"That's enough for one day," I said.
"Why?" Ryan whinged.
"Look at your son!" I said with a gesture towards our progeny. "It's only been half an hour but he already has the zonked out expression of a child who is watching too much TV!"
Ryan's response to that was a smirk of all-knowing condescension, as he doubtless remembered how much TV he watched as a child, which in no way affected his activity levels or variety of interests.
"Silas," I prodded, "Do you want to go color?"
"Do you want to go outside?" I upped the ante.
"No." He paused, clearly considering what it was he did want. "Pikachu!"
I glared daggers at Ryan, who laughed but with an embarrassed expression that suggested he realized the implications of what had just happened.
I am happy to report that a minute or two later it dawned on Silas that he had been given implicit permission to go outside and we had to chase him down to put shoes and a clean diaper on him before he escaped (he's becoming terrifyingly good at opening the front door without assistance), but the incident remains peculiar.
On the knitting side of life, I'm working on a pair of socks for a travelling sock swap, and therefore there can be no pictures without spoiling the surprise for the recipient, but I will say this - a smooth join from cable to needle is really critical to success with Magic Loop, otherwise it's a hair-rending experience that makes me dread working on the project. Addi Turbos = excellent in this regard. Knitter's Pride Dreamz = surprisingly and disappointingly less so. I love my Knitter's Pride needles, but the size 1 I bought for this project is snagging just enough to set my teeth on edge and drive me to other pursuits that I can't talk about because they're for a swap too . . .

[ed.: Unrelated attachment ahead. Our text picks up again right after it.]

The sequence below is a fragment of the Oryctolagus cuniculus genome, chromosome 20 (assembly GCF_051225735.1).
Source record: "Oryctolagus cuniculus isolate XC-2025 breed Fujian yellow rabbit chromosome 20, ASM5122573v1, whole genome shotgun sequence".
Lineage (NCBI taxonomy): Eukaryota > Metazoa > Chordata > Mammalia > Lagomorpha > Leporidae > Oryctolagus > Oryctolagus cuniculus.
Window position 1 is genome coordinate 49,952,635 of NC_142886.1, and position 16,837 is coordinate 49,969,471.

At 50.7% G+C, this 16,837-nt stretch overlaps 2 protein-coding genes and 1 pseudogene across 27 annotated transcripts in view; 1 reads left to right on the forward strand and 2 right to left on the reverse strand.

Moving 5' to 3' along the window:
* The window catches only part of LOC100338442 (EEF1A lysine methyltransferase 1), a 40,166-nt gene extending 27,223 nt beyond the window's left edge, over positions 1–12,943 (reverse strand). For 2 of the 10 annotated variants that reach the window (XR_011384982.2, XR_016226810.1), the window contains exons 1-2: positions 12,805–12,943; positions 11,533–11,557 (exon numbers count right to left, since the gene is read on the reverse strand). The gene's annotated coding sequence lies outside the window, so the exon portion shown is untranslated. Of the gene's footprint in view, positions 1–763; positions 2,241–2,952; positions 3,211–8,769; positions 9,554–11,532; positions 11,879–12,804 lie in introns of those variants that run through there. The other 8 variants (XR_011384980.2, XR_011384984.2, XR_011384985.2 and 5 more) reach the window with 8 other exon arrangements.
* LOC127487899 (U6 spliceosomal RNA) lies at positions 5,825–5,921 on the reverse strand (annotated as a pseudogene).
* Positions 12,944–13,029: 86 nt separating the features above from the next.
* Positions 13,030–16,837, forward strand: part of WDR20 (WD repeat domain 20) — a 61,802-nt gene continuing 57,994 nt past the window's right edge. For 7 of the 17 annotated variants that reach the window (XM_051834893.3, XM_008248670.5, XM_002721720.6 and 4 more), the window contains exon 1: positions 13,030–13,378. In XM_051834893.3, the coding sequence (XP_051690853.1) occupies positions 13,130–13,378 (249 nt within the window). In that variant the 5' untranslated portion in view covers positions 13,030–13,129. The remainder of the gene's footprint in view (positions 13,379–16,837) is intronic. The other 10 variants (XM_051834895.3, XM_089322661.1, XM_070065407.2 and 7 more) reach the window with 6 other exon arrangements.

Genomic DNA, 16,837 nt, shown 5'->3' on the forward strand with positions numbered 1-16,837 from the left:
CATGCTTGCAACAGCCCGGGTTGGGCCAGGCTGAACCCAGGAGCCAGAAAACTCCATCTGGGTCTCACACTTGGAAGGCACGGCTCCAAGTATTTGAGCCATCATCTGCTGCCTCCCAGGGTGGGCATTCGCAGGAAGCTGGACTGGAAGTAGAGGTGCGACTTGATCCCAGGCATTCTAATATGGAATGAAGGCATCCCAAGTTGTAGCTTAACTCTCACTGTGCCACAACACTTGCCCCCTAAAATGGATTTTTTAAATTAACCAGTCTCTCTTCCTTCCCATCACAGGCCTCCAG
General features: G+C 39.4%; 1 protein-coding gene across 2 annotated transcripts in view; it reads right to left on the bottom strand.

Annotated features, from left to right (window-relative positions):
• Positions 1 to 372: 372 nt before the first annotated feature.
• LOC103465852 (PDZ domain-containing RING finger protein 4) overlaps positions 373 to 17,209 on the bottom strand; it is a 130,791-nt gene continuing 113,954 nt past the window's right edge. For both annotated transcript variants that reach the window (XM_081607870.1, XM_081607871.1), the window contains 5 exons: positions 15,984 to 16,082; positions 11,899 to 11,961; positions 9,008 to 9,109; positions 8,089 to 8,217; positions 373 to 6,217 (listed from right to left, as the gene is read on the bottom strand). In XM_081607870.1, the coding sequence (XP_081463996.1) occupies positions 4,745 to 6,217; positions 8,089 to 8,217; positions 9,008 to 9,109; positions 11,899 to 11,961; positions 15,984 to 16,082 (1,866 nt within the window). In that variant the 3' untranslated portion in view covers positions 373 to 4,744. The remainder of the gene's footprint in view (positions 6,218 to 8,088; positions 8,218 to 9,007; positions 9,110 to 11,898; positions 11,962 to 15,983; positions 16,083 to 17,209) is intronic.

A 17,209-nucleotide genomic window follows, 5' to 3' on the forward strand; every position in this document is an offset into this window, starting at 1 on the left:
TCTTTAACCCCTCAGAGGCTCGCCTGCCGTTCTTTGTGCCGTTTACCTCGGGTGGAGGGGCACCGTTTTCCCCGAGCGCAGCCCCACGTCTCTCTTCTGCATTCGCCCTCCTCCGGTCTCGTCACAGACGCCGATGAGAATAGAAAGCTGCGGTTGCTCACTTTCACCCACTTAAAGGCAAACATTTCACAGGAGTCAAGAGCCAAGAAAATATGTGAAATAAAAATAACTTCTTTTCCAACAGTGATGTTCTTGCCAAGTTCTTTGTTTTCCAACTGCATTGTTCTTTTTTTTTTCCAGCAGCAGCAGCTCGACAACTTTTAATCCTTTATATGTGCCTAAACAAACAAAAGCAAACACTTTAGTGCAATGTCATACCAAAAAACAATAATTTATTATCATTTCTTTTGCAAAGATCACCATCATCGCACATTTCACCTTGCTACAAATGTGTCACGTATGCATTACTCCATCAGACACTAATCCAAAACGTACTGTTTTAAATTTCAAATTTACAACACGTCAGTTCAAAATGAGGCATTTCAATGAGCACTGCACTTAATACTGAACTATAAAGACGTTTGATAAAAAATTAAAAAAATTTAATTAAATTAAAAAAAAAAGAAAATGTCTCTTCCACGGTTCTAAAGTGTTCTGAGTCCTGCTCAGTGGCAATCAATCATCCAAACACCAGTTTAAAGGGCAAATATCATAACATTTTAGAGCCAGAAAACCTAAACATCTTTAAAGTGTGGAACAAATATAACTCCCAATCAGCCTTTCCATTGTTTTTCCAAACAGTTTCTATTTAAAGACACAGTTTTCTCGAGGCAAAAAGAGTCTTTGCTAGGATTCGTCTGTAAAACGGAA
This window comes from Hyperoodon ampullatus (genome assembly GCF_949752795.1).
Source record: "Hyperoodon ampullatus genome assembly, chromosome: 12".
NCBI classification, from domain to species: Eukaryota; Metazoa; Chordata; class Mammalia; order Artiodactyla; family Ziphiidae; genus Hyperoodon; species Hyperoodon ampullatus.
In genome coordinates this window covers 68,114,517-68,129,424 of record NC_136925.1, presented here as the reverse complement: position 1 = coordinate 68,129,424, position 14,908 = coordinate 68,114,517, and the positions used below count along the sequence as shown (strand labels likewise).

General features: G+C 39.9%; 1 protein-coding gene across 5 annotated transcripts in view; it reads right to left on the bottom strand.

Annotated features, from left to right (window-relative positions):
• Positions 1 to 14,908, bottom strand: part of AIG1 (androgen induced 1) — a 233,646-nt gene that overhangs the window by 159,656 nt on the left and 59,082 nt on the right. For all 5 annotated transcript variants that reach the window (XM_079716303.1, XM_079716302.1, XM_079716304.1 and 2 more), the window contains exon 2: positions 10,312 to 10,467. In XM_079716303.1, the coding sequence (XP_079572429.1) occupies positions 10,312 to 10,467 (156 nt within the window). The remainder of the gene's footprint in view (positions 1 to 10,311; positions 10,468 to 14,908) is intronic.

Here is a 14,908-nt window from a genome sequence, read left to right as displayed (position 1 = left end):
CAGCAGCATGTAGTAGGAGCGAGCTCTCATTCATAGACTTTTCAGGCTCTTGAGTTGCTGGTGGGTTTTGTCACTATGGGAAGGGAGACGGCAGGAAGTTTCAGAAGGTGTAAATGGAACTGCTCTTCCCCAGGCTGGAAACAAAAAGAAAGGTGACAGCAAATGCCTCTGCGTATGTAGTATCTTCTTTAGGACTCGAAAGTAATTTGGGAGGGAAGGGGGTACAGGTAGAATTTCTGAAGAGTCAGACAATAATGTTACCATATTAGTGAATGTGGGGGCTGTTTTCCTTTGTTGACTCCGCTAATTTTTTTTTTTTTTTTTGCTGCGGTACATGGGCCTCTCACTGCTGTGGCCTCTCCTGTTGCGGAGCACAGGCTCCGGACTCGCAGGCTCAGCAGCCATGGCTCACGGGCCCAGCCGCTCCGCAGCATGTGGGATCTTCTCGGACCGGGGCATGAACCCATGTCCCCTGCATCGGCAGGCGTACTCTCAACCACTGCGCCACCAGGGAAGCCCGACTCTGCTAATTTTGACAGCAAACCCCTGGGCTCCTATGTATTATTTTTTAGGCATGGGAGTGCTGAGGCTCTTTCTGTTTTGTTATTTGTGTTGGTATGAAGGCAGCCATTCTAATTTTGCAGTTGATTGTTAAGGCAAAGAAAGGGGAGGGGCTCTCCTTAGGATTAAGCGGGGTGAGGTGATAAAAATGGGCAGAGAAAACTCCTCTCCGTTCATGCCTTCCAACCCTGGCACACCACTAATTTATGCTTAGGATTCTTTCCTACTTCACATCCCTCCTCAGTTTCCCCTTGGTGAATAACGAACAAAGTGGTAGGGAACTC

There was a bit of crochet, though!
I apologize for the terrible, low-light picture; it was taken at the last minute with my phone around midnight, because it was a very last minute project finished around midnight, because for some reason it didn't occur to me until two days before she retired that my lovely coworker Julie would really, really appreciate having something handmade by me. I sacrificed a skein and a quarter of my precious Lion Brand Amazing yarn (colorway "Pink Sands"), mainly because except for the odd pale olive drab portions, the colors were entirely her, and slightly because I knew the long color repeats would be an easy way to get the most bang for the time I had to spend on it. The pattern was a fairly easy pick, too - crochet = fast, crochet flowers = pretty and entirely to the taste of the woman I was crocheting for, pattern that looks complicated while in fact being mindlessly simple (without being mindlessly boring) = best bang for time available, and this pattern in particular = extremely well suited to yarns with long color repeats. She absolutely adored it, and we both enjoyed showing it off to everyone we thought would have the inclination to ooh and awww over the pretty handmade. I do wish the thought had occurred to me, say, months ago when she announced she would be retiring in October, so that I could have invested more time and money and perhaps knitted her a shawl, but this scarf was made with all my love and good wishes, and that's what I really wanted to give her. She may not ever know how loathe I was to part with the yarn, but she knows I was thinking of her when I chose it for this project, because I know she loves pink and yellow and blue and color in general, and I hope when she wears it she remembers the many conversations we had about clothes and color (and Silas and babies and recipes and so many other things), and that she feels fabulous because the woman loves to put together a great outfit!